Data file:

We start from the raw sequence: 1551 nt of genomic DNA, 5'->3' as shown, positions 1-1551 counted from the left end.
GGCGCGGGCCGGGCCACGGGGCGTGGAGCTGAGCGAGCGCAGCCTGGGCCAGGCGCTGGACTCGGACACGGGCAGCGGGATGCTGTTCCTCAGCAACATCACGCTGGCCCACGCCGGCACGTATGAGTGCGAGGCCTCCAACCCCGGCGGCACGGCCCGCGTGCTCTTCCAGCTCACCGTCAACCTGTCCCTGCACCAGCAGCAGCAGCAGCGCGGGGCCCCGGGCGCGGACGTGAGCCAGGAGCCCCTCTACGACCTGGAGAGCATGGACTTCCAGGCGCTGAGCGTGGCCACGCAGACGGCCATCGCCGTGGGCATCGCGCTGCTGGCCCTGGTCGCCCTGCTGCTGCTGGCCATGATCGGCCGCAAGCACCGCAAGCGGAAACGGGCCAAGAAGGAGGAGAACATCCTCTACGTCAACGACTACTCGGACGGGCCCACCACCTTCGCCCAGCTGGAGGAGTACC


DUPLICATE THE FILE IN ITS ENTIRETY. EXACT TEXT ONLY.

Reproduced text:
We start from the raw sequence: 1551 nt of genomic DNA, 5'->3' as shown, positions 1-1551 counted from the left end.
GGCGCGGGCCGGGCCACGGGGCGTGGAGCTGAGCGAGCGCAGCCTGGGCCAGGCGCTGGACTCGGACACGGGCAGCGGGATGCTGTTCCTCAGCAACATCACGCTGGCCCACGCCGGCACGTATGAGTGCGAGGCCTCCAACCCCGGCGGCACGGCCCGCGTGCTCTTCCAGCTCACCGTCAACCTGTCCCTGCACCAGCAGCAGCAGCAGCGCGGGGCCCCGGGCGCGGACGTGAGCCAGGAGCCCCTCTACGACCTGGAGAGCATGGACTTCCAGGCGCTGAGCGTGGCCACGCAGACGGCCATCGCCGTGGGCATCGCGCTGCTGGCCCTGGTCGCCCTGCTGCTGCTGGCCATGATCGGCCGCAAGCACCGCAAGCGGAAACGGGCCAAGAAGGAGGAGAACATCCTCTACGTCAACGACTACTCGGACGGGCCCACCACCTTCGCCCAGCTGGAGGAGTACC